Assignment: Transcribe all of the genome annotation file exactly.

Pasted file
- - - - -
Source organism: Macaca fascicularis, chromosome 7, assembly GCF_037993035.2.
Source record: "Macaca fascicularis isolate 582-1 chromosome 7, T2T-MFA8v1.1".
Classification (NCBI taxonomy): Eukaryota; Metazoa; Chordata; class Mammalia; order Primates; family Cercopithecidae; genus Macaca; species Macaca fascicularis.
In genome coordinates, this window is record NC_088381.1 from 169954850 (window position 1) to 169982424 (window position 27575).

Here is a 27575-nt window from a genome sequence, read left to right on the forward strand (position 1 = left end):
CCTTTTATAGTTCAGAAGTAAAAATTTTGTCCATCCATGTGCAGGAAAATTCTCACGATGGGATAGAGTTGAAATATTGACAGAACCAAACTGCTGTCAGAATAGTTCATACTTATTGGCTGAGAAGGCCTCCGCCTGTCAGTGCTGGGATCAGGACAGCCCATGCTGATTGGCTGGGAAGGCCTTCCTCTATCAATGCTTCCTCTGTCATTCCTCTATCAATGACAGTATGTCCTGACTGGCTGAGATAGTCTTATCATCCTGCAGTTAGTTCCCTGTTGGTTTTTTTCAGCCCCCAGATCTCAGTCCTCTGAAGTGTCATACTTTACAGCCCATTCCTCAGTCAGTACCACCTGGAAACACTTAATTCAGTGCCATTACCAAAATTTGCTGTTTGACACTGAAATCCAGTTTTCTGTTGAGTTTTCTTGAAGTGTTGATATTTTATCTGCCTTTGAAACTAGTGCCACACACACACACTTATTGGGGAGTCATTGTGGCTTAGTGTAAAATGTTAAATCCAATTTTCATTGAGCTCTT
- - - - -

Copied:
Source organism: Macaca fascicularis, chromosome 7, assembly GCF_037993035.2.
Source record: "Macaca fascicularis isolate 582-1 chromosome 7, T2T-MFA8v1.1".
Classification (NCBI taxonomy): Eukaryota; Metazoa; Chordata; class Mammalia; order Primates; family Cercopithecidae; genus Macaca; species Macaca fascicularis.
In genome coordinates, this window is record NC_088381.1 from 169954850 (window position 1) to 169982424 (window position 27575).

Here is a 27575-nt window from a genome sequence, read left to right on the forward strand (position 1 = left end):
CCTTTTATAGTTCAGAAGTAAAAATTTTGTCCATCCATGTGCAGGAAAATTCTCACGATGGGATAGAGTTGAAATATTGACAGAACCAAACTGCTGTCAGAATAGTTCATACTTATTGGCTGAGAAGGCCTCCGCCTGTCAGTGCTGGGATCAGGACAGCCCATGCTGATTGGCTGGGAAGGCCTTCCTCTATCAATGCTTCCTCTGTCATTCCTCTATCAATGACAGTATGTCCTGACTGGCTGAGATAGTCTTATCATCCTGCAGTTAGTTCCCTGTTGGTTTTTTTCAGCCCCCAGATCTCAGTCCTCTGAAGTGTCATACTTTACAGCCCATTCCTCAGTCAGTACCACCTGGAAACACTTAATTCAGTGCCATTACCAAAATTTGCTGTTTGACACTGAAATCCAGTTTTCTGTTGAGTTTTCTTGAAGTGTTGATATTTTATCTGCCTTTGAAACTAGTGCCACACACACACACTTATTGGGGAGTCATTGTGGCTTAGTGTAAAATGTTAAATCCAATTTTCATTGAGCTCTT